According to an oral presentation at the European League Against Rheumatism (EULAR) congress of rheumatology in Madrid, chondroitin sulphate (CS) will receive increased attention as the need for safer alternatives to nonsteroidal anti-inflammatory drugs (NSAID) in osteoarthritis (OA) management rises.
Results of a 24-month MOSAIC study on structural changes in knee OA patients receiving CS show disease-modifying effects of CS, with reduced cartilage volume loss at 24 months following treatment. This study was assessed by quantitative magnetic resonance imaging (qMRI).
OA is a slowly progressive joint disease and a major cause of disability and pain among the elderly, second only to cardiovascular disease. The OA market is largely genericised and the lack of disease-modifying OA drugs (DMOAD) presents a significant unmet need as current standard of care centers around symptom management and is often associated with serious adverse events in the target patient population.
The MOSAIC study was a multicenter, randomised, comparative, double-blind, double-dummy, controlled exploratory study assessing the disease-modifying effect of CS in 194 KL2-KL3 OA patients with signs of synovitis and minimum joint space width of ≥2mm. Participants were randomised to either 1,200mg CS (Condrosan) daily or 200mg celecoxib. Primary outcomes assessed the effects of CS on cartilage volume loss in the knee at 24 months using qMRI. Exploratory outcomes included cartilage volume loss in the global knee and medial compartments, severity of synovitis, bone marrow lesion (BML) changes, and changes in Western Ontario & McMaster Universities Osteoarthritis Index (WOMAC) and visual analogue scale (VAS) scores.
Results of the study showed significant changes in magnetic resonance imaging (MRI) parameters in the medial compartment of the knee in patients treated with CS as compared with celecoxib at both 12 months and 24 months (p=0.049 and p=0.021, respectively). In addition, CS-treated patients showed less cartilage loss in the medial compartment (p=0.036) at 24 months. There was evidence of reduction of synovial membrane swelling and no effect was shown on the bone marrow lesions (BML). In terms of the WOMAC and VAS scores, celecoxib achieved pain reduction faster than CS. However, the effect was similar by the 12 month for both therapies and remained as such until the end of the study, at 24 months.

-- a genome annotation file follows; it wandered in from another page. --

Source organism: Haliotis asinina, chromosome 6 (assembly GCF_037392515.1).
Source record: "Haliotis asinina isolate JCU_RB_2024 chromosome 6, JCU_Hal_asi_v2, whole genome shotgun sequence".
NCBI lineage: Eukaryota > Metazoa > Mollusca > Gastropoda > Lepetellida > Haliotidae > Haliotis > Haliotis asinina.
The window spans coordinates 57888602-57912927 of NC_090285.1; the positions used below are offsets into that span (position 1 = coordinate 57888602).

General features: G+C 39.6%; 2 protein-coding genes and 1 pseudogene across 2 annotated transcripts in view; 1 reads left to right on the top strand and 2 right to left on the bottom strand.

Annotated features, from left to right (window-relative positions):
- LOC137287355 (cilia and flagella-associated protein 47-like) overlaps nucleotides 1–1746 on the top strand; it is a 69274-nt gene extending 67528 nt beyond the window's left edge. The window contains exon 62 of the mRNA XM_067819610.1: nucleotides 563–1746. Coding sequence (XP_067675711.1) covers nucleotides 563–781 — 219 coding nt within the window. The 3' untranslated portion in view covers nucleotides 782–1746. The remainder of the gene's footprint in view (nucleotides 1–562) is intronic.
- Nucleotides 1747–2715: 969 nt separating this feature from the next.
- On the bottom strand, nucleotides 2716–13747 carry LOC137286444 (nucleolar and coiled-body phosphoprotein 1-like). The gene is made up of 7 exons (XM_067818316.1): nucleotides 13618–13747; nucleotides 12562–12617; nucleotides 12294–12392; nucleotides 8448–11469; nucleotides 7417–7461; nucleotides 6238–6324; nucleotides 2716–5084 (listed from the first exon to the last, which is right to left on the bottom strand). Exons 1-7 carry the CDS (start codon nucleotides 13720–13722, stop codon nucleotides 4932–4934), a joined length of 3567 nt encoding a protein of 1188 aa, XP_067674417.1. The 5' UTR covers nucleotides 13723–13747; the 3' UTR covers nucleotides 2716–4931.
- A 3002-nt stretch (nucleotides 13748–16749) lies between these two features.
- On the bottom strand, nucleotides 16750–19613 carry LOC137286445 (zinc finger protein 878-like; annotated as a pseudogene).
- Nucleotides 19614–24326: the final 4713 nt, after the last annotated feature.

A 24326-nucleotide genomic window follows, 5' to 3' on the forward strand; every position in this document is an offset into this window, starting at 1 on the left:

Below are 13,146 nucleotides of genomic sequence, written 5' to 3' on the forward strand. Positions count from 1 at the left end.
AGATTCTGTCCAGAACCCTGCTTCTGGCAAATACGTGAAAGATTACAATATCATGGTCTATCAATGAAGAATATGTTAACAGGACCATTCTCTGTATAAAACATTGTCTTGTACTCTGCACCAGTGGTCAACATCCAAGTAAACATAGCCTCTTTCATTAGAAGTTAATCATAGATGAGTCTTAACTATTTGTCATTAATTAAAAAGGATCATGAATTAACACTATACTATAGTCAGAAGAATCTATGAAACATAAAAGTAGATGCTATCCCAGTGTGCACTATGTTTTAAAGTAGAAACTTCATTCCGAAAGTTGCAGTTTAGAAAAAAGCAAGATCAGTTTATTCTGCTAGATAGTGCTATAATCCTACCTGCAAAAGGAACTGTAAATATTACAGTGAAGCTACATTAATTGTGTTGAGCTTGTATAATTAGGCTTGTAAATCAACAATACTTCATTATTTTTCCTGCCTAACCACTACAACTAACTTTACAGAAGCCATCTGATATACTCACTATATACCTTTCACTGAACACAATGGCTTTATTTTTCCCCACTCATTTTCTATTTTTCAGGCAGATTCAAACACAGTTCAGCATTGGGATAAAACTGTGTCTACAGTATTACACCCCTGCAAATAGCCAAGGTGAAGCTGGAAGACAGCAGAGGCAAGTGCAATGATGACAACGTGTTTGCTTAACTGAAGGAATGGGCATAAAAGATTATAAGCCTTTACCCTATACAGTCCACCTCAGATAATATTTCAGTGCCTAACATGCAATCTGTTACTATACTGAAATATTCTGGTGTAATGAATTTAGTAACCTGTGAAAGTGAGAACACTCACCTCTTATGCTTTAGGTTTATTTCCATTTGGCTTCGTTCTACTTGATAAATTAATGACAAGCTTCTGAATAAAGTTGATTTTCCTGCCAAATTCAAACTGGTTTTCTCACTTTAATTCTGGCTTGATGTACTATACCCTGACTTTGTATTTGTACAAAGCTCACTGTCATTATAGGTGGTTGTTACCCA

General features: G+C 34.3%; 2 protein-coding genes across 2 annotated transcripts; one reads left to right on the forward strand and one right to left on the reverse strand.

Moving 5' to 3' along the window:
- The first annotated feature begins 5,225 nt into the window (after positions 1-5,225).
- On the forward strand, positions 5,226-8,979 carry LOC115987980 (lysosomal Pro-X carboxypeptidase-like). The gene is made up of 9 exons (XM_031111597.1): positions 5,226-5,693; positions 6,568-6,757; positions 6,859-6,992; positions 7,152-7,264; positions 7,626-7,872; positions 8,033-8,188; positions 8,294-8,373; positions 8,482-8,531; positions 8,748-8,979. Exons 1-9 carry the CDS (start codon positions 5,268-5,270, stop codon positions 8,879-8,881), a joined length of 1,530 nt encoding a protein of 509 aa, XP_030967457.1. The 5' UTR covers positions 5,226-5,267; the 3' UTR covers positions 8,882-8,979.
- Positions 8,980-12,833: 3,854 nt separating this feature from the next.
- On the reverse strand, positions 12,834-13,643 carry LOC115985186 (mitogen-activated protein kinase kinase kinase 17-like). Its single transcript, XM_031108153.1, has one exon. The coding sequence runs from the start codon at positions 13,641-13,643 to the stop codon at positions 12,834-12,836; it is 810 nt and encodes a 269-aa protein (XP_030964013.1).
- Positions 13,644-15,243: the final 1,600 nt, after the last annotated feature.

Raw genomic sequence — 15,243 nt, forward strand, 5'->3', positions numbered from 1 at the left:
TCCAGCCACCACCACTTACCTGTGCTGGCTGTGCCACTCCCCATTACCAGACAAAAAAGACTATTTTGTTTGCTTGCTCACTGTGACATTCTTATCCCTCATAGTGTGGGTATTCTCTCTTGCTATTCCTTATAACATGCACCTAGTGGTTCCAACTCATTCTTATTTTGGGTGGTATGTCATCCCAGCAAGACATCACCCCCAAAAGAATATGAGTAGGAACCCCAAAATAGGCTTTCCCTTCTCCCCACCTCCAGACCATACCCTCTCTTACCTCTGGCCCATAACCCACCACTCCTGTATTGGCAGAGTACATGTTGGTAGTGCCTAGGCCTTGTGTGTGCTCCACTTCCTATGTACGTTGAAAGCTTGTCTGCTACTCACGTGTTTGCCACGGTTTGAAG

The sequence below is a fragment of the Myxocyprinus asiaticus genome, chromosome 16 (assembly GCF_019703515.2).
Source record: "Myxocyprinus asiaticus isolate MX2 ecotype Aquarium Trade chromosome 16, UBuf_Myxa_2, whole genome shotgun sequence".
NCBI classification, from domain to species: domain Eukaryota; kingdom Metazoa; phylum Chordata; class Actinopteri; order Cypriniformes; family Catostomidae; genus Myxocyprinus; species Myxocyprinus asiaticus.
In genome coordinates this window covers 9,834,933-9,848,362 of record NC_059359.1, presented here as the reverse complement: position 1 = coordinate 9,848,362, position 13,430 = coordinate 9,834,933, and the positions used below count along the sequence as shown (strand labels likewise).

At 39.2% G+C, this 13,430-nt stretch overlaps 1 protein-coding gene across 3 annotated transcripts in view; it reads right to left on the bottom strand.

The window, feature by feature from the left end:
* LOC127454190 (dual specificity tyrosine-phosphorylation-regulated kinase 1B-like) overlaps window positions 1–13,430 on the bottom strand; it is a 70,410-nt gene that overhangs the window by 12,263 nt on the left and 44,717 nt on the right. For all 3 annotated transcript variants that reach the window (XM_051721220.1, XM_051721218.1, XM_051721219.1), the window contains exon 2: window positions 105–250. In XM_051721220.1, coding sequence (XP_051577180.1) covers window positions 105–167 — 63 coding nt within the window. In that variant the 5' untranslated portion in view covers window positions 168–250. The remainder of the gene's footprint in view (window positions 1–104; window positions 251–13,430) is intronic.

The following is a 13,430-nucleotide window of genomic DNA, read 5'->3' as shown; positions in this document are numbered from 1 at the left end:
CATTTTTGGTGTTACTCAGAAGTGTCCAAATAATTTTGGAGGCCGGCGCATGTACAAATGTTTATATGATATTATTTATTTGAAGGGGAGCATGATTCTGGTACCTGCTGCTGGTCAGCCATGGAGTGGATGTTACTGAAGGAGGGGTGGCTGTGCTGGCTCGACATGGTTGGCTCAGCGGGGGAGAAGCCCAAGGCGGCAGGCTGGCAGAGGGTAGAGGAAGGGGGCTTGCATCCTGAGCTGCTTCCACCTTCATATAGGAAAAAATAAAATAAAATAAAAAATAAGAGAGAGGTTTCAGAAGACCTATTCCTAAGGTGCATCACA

In addition, complementing trial CONCEPT assessed the efficacy of pharmaceutical grade CS versus celecoxib and versus placebo in knee OA. It demonstrated that CS is as effective as celecoxib and superior to placebo, as well as having the advantage of an improved safety profile.
Although current literature on the efficacy of CS in OA treatment is inconclusive, consensus recommendations for the management of hand, hip, and knee OA by the Pan-American League of Associations of Rheumatology (PANLAR) presented on 14 June at the EULAR congress suggests good evidence for the use of CS for the treatment of hand and knee OA due to improved pain and function in these patient groups.
In conclusion, the MOSAIC study sheds a new light on this popular supplement and with new evidence on the disease-modifying effects of CS in knee OA patients, CS has the potential to provide a safer alternative to the standard of care in patients where the use of NSAIDs is contraindicated.